Obviously I hadn’t noticed the error, likely because even with top set and a straight draw I couldn’t comprehend being a favorite against three other hands. Can be quite challenging sometimes -- even after the fact -- to figure out what sort of equity one has in a given PLO hand. Had another interesting situation arise in a hand yesterday where I found myself faced with a quick, not-so-obvious decision regarding odds and outs. Tell me what you would do here.
Was at a PLO50 table (blinds $0.25/$0.50). I had bought in short -- just twenty bucks -- and had been folding hands for a couple of rounds. Then I get in the cutoff. Am wanting to play this hand, but a player two to my left -- Brigid O’Sh. -- raises it up to $1.75. The player in between us, Wilmer Cook, who was sporting the table’s biggest stack ($78.40), called the bet. I thought a sec, and decided to call as well:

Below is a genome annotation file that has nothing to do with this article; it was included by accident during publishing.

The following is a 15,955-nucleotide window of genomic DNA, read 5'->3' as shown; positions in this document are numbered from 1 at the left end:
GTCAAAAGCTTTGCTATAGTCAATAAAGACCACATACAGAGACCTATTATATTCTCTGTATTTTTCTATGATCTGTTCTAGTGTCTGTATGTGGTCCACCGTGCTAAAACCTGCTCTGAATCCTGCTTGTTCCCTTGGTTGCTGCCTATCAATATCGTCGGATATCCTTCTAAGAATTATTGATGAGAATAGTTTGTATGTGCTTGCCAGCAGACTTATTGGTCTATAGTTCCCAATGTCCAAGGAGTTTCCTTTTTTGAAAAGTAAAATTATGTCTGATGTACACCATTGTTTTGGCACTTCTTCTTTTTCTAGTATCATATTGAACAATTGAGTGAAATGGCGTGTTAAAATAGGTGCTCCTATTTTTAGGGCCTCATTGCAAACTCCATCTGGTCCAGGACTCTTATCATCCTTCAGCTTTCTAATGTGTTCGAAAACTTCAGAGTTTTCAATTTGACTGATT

(For funsies I thought I’d recreate this sucker over on PokerXFactor to help illustrate the story.)
You might want to argue with my call there -- if so, please do. But the real quandary (in my opinion) comes up after the flop. Both of the blinds folded, so there were three of us left. Pot was $6 even. Here’s what happened next:
The original raiser, Brigid O’Sh., checked, and Wilmer Cook bet out a little less than half the pot. Let me ask you three questions:
(1) What do you think my opponents have?
(2) Answering that, what, then, are my chances of making the best hand?
(3) How should I respond to Wilmer’s bet?
Will return tomorrow with the results.